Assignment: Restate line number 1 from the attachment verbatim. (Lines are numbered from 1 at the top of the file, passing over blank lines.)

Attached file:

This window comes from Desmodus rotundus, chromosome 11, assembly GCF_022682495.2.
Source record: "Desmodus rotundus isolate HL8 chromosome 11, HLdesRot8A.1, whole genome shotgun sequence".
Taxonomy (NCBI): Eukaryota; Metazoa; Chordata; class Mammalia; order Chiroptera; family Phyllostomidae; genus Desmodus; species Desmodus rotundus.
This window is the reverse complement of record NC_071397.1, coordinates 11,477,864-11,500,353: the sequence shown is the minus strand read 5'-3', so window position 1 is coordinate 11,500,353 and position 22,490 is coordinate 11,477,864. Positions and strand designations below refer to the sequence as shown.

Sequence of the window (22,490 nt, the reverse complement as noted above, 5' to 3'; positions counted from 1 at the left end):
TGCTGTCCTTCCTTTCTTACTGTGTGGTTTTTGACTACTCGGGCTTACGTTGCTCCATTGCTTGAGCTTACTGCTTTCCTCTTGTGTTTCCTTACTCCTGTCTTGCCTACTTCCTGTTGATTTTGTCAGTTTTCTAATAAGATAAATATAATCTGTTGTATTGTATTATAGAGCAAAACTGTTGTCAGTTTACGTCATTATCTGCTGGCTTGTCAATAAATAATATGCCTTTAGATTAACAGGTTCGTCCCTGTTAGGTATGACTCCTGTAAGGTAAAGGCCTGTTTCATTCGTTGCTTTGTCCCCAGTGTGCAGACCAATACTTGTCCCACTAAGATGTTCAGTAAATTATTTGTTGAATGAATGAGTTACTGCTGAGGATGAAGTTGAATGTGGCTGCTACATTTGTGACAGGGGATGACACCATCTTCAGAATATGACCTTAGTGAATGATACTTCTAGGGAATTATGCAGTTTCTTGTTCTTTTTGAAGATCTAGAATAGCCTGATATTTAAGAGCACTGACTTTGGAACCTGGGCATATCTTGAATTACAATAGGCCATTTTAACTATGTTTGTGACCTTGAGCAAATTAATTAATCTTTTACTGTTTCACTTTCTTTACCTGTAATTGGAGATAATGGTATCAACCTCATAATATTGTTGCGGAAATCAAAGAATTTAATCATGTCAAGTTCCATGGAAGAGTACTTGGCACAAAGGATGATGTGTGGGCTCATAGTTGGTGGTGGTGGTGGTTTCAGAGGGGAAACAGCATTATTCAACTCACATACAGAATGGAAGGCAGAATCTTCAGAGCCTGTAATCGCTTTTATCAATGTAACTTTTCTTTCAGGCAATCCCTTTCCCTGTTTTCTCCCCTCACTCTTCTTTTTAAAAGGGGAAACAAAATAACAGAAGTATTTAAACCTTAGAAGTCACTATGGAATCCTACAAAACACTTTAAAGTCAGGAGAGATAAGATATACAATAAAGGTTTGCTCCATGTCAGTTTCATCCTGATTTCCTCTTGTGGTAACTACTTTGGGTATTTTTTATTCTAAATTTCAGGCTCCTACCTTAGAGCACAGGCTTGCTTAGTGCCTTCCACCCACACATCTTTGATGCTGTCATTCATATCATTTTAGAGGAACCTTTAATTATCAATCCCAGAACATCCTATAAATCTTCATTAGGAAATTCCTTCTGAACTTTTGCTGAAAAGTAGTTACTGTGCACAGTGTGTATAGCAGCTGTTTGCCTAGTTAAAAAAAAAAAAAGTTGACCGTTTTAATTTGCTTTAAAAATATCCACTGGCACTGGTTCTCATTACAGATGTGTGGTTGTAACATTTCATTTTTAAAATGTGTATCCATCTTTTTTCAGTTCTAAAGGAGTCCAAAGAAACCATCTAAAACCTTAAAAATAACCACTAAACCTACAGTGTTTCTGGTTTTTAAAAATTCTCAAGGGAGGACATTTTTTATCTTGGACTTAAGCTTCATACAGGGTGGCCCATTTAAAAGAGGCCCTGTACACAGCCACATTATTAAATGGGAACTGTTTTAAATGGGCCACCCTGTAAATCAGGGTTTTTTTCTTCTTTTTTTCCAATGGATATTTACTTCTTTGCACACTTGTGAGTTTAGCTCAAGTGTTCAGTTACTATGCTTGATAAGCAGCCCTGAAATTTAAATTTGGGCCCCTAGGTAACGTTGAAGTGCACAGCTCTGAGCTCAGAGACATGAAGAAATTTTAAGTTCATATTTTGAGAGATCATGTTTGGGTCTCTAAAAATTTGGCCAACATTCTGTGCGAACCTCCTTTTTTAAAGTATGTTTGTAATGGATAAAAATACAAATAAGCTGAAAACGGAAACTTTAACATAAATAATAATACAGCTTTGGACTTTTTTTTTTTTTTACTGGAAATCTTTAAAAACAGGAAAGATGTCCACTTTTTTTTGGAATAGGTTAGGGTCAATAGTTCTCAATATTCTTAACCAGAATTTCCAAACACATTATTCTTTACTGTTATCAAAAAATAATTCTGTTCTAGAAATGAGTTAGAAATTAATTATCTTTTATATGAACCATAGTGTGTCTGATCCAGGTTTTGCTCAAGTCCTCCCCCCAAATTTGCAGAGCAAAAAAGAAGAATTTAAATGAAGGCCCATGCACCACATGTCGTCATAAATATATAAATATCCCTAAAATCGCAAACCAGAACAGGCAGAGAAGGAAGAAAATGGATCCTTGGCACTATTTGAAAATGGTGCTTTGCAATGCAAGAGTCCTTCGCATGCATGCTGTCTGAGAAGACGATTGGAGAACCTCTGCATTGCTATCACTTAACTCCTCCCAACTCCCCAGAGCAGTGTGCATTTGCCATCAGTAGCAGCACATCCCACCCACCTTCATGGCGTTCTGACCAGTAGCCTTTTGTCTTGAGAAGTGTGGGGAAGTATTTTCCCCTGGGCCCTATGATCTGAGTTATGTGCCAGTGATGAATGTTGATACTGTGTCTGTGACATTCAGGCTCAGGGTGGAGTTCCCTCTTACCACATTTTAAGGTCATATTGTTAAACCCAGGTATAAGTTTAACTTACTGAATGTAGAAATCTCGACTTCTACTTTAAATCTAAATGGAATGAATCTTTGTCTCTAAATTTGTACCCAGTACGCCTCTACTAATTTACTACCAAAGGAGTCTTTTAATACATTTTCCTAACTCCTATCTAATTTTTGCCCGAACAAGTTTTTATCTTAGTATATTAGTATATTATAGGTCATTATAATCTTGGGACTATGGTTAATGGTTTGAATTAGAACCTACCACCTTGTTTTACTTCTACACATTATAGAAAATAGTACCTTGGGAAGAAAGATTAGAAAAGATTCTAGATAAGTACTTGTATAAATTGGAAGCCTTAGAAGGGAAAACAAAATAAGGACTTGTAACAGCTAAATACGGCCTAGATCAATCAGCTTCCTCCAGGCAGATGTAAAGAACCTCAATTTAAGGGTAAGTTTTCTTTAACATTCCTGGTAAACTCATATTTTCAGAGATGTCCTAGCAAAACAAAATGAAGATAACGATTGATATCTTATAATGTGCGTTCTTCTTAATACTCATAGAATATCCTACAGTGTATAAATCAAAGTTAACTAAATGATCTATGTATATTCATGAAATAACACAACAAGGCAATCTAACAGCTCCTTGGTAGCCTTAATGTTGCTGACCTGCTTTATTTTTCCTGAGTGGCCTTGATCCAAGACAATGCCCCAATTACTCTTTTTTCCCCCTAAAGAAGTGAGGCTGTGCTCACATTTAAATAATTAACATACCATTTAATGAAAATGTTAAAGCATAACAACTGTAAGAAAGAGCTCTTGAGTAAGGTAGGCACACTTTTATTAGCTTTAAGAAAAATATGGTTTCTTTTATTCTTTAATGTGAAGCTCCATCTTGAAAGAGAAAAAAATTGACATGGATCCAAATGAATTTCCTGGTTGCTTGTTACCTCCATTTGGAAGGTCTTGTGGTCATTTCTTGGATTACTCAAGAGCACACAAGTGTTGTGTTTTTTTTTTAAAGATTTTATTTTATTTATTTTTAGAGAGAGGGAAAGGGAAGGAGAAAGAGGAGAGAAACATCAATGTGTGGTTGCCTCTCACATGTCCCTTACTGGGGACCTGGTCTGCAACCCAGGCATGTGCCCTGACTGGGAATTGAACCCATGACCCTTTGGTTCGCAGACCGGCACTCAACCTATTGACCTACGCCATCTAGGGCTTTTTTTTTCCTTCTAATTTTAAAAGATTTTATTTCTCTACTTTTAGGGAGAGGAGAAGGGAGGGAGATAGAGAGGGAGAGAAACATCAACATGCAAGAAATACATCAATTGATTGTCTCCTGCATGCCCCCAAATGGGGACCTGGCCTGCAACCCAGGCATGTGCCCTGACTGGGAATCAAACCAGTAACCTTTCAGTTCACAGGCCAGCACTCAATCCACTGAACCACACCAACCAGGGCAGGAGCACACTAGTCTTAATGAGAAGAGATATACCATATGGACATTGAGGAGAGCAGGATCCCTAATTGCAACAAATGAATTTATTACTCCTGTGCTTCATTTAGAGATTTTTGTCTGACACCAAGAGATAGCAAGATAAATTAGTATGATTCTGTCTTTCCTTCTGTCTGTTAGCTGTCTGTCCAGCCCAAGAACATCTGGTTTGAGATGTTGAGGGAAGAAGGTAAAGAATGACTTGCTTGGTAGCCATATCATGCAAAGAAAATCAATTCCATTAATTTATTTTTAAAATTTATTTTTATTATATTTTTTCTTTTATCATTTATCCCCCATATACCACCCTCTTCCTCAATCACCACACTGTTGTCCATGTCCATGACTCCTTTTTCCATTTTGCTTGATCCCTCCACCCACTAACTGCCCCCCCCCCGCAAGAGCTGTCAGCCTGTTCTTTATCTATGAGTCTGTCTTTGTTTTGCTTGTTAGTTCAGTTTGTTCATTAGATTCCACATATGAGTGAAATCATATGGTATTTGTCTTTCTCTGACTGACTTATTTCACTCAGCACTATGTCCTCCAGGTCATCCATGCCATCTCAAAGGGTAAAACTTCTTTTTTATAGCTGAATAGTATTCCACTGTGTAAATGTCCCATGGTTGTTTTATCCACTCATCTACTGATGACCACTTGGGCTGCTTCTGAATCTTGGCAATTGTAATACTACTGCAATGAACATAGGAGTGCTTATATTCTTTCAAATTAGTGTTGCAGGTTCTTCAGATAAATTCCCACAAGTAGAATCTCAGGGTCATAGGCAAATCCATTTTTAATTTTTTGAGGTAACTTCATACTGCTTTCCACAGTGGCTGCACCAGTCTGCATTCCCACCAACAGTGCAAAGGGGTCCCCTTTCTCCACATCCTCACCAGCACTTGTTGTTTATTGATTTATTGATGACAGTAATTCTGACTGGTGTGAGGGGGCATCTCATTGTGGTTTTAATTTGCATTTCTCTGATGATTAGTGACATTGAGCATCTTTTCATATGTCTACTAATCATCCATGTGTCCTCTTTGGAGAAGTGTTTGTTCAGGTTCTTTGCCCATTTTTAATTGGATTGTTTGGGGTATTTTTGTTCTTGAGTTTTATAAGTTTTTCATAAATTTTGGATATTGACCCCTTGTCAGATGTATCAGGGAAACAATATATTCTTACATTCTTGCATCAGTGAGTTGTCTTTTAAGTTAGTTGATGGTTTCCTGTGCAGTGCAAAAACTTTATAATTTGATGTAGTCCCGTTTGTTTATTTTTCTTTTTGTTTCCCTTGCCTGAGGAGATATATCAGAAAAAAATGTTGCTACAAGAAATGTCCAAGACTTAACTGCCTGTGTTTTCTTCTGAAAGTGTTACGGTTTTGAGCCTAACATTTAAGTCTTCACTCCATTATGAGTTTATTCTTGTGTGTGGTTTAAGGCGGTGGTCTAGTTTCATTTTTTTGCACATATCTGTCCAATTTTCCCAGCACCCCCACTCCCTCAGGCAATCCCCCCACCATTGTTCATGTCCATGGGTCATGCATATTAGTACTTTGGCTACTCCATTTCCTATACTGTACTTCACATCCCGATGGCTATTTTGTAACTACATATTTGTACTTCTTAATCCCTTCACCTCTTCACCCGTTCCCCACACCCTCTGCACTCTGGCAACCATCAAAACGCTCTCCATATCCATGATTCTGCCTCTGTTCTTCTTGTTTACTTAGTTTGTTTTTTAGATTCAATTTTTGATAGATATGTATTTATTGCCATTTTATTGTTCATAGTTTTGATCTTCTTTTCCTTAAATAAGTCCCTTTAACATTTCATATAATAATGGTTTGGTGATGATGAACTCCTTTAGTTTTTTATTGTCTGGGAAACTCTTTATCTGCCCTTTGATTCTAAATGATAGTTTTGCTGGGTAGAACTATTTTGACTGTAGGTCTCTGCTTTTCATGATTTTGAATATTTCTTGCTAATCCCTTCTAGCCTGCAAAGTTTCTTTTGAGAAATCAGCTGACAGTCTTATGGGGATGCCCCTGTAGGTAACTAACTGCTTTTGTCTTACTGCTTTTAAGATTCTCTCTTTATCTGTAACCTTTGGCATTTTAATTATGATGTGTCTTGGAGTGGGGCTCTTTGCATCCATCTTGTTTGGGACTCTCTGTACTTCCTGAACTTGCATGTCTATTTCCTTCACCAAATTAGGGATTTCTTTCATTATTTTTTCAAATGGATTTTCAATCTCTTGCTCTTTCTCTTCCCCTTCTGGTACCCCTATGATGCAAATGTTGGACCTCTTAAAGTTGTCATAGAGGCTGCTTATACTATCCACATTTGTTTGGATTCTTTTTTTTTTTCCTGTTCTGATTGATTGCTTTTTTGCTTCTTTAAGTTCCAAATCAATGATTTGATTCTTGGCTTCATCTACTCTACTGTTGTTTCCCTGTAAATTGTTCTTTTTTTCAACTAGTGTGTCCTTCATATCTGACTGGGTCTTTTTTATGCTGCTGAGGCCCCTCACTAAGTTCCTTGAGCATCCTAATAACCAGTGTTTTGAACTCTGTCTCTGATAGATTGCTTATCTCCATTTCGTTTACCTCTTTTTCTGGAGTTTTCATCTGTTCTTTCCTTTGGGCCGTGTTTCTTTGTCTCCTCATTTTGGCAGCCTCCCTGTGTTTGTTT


This window comes from Desmodus rotundus, chromosome 11, assembly GCF_022682495.2.